KSA debt capital marketbenefits to be discussed

Updated 07 April 2013
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KSA debt capital marketbenefits to be discussed

A forum by Standard & Poor’s, the world's major provider of independent credit risk research, analytics and benchmarks, will explore the role of rating agencies in supporting the development of Saudi Arabia’s debt capital markets. The event is set to take place in Riyadh on Tuesday (April 9).
It will discuss the opportunities and challenges of conventional and Islamic bond issuance in the context of key rating analytical, process and criteria developments. It is sponsored by the Capital Market Authority (CMA) of Saudi Arabia and the Institute of Banking (IOB), and supported by the Gulf Bond and Sukuk Association (GBSA),
The event is designed for CEOs, CFOs, treasurers, advisers, bankers, financial intermediaries and institutional investors.
Stuart Anderson, managing director and regional head, Middle East at Standard & Poor’s said: “The development of Saudi Arabia’s debt capital markets is playing an important role in the effective allocation of capital in supporting broad economic growth. Further development of debt capital markets, including greater sukuk issuance, is a key to supporting the Kingdom’s extensive investment plans and infrastructure projects. Against this background, we see the S&P Forum in Riyadh as an important event that will generate valuable insights on how ratings can support the growth of a deep and liquid debt capital market.”
He added: “Ratings greatly enhance the transparency and efficiency of debt capital markets, generating greater local, regional and global exposure for issuers, and contributing significantly to their development and diversification for the benefit of investors and financial market intermediaries.”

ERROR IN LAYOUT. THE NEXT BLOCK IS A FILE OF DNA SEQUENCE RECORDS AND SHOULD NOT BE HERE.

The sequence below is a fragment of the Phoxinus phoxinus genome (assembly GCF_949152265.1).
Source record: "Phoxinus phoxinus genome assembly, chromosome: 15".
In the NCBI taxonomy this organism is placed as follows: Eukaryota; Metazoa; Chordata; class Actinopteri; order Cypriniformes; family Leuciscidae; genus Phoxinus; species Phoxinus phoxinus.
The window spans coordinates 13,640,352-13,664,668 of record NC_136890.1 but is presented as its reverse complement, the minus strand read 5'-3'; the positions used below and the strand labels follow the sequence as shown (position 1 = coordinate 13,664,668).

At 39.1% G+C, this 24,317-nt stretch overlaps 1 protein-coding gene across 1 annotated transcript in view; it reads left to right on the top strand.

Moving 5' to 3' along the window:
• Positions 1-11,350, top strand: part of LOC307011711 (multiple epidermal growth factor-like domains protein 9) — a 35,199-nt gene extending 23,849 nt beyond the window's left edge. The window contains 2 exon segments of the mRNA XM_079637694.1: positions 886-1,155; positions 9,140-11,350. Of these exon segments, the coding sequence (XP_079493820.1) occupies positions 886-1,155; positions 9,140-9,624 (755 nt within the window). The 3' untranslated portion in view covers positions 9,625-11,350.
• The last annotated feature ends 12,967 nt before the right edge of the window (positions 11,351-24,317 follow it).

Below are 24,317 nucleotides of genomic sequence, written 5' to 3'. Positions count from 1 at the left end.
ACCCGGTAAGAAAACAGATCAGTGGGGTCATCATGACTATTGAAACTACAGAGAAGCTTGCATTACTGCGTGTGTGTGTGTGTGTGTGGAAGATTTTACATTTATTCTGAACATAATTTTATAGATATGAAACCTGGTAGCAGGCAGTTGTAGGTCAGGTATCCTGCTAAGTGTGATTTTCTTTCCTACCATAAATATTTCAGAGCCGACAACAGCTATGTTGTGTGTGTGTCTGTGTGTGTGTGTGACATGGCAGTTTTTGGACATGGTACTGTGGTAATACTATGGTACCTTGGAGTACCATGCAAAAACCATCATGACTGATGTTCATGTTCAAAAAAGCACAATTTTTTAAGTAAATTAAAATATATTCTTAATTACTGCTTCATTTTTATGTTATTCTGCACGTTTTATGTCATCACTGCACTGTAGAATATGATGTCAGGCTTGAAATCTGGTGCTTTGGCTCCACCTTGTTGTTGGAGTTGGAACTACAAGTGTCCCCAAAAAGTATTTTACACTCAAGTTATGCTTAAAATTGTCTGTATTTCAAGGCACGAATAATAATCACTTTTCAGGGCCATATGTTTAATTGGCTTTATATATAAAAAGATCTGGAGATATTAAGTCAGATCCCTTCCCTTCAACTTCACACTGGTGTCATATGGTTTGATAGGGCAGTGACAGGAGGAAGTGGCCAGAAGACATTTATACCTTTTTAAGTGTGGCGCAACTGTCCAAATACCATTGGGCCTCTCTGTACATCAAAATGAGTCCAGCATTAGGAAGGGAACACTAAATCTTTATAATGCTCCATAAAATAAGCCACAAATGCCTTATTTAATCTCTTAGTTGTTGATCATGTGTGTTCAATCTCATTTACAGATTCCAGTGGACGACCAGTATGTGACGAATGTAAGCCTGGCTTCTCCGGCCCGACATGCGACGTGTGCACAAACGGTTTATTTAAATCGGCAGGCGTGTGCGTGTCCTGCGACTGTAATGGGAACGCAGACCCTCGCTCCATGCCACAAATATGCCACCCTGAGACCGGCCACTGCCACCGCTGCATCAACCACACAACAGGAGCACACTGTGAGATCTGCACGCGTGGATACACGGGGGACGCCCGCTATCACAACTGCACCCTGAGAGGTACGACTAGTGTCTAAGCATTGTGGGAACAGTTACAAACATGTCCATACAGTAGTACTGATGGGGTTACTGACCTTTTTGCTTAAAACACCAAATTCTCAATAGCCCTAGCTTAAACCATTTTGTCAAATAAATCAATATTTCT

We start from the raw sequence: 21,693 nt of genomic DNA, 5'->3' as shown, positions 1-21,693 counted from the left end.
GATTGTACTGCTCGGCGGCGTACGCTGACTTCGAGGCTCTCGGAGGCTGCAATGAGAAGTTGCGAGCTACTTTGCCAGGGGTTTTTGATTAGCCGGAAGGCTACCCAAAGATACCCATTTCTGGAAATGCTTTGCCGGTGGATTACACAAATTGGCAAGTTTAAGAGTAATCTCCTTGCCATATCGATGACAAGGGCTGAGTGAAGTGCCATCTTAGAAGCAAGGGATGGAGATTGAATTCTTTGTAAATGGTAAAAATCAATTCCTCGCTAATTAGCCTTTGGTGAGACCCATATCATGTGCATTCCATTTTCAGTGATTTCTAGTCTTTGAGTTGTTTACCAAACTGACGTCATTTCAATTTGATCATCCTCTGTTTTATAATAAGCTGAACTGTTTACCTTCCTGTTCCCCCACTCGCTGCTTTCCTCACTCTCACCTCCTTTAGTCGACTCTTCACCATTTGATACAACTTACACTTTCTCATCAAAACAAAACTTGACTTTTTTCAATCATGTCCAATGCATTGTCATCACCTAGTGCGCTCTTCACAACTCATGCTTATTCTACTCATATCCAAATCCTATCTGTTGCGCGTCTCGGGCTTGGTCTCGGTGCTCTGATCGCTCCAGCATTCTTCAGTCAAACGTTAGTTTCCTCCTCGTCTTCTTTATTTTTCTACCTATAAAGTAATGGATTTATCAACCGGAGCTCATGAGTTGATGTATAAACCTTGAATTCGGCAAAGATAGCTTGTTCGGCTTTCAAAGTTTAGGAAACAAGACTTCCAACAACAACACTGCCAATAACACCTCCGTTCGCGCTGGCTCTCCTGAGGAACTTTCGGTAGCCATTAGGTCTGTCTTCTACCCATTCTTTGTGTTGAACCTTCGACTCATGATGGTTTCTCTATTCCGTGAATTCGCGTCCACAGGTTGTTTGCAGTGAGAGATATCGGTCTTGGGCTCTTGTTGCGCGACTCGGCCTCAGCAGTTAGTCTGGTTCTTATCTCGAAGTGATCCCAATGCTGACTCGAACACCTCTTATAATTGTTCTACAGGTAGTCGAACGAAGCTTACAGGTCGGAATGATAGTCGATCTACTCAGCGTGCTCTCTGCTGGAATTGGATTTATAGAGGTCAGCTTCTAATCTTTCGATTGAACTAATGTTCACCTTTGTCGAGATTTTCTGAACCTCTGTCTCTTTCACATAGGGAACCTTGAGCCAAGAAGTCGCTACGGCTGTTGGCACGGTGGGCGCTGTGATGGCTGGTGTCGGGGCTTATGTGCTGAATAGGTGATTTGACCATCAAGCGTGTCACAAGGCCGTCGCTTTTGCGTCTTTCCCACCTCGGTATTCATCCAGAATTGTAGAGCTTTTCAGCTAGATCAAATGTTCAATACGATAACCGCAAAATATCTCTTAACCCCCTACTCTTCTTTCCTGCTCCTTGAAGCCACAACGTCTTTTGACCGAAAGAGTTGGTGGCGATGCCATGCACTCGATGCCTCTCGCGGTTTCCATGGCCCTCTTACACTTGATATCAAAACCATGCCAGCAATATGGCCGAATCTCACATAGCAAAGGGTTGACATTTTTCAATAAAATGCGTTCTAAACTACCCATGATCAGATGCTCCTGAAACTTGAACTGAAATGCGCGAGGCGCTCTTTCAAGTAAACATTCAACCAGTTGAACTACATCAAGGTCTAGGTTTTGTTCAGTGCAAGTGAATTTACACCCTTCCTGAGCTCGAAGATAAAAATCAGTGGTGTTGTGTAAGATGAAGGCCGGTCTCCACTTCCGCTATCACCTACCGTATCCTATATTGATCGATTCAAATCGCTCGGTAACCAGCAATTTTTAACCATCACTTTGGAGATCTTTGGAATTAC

A panel of senior industry experts will discuss the Saudi funding environment and implications for balance sheet structuring. Panelists include senior executives from Saudi Basic Industries Corporation, Ernst & Young, JP Morgan and Al Bilad Investment Company.
Hugh Baxter, S&P’s vice president and global head of client business management, will speak on the relevance of ratings to the development of financial markets. Other S&P officials who will address the forum include Kai Stukenbrock and Andreas Kindahl, both senior directors, and Emmanuel Volland and David Anthony, both directors.


OPEC oil ministers gather to discuss production increase

Updated 19 June 2018
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OPEC oil ministers gather to discuss production increase

  • Analysts expect the group to discuss an increase in production of about 1 million barrels a day
  • The officials were arriving in Vienna ahead of the official meeting Friday

VIENNA: The oil ministers of the OPEC cartel were gathering Tuesday to discuss this week whether to increase production of crude and help limit a rise in global energy prices.
The officials were arriving in Vienna ahead of the official meeting Friday, when they will also confer with Russia, a non-OPEC country that since late 2016 has cooperated with the cartel to limit production.
Analysts expect the group to discuss an increase in production of about 1 million barrels a day, ending the output cut agreed on in 2016.
The cut has since then pushed up the price of crude oil by about 50 percent. The US benchmark in May hit its highest level in three and half years, at $72.35 a barrel.
Upon arriving, the energy minister of the United Arab Emirates, Suhail Al Mazrouei, said: “It’s going to be hopefully a good meeting. We look forward to having this gathering with OPEC and non-OPEC.”
The 14 countries in the Organization of the Petroleum Exporting Countries make more money with higher prices, but are mindful of the fact that more expensive crude can encourage a shift to renewable resources and hurt demand.
“Consumers as well as businesses will be hoping that this week’s OPEC meeting succeeds in keeping a lid on prices, and in so doing calling a halt to a period which has seen a steady rise in fuel costs,” said Michael Hewson, chief market analyst at CMC Markets UK
The rise in the cost of oil has been a key factor in driving up consumer price inflation in major economies like the US and Europe in recent months.
Already US President Donald Trump has called on OPEC to cut production, tweeting in April and again this month that “OPEC is at it again” by allowing oil prices to rise.
Within OPEC, an increase in output will not affect all countries equally. While Saudi Arabia, the cartel’s biggest producer, is seen to be open to a rise in production, other countries cannot afford to do so. Those include Iran and Venezuela, whose industries are stymied either by international sanctions or domestic turmoil. Iran is a fierce regional rival to Saudi Arabia, meaning the OPEC deal could also influence the geopolitics in the Middle East.